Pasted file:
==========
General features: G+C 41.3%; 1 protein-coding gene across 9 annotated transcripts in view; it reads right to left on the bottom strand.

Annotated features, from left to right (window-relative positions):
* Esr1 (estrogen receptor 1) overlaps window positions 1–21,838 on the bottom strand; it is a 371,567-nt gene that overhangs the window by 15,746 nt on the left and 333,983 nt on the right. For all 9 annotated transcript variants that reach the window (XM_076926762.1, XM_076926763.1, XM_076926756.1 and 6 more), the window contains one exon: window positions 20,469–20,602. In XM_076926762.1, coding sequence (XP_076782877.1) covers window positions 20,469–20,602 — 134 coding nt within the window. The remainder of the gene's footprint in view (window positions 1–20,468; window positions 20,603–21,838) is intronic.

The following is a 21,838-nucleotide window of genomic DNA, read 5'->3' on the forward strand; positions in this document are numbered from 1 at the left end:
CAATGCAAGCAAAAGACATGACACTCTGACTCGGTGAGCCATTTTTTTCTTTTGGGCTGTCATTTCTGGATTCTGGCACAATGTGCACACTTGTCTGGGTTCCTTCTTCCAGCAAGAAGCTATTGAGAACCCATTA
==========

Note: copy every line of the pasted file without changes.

General features: G+C 41.3%; 1 protein-coding gene across 9 annotated transcripts in view; it reads right to left on the bottom strand.

Annotated features, from left to right (window-relative positions):
* Esr1 (estrogen receptor 1) overlaps window positions 1–21,838 on the bottom strand; it is a 371,567-nt gene that overhangs the window by 15,746 nt on the left and 333,983 nt on the right. For all 9 annotated transcript variants that reach the window (XM_076926762.1, XM_076926763.1, XM_076926756.1 and 6 more), the window contains one exon: window positions 20,469–20,602. In XM_076926762.1, coding sequence (XP_076782877.1) covers window positions 20,469–20,602 — 134 coding nt within the window. The remainder of the gene's footprint in view (window positions 1–20,468; window positions 20,603–21,838) is intronic.

The following is a 21,838-nucleotide window of genomic DNA, read 5'->3' on the forward strand; positions in this document are numbered from 1 at the left end:
CAATGCAAGCAAAAGACATGACACTCTGACTCGGTGAGCCATTTTTTTCTTTTGGGCTGTCATTTCTGGATTCTGGCACAATGTGCACACTTGTCTGGGTTCCTTCTTCCAGCAAGAAGCTATTGAGAACCCATTA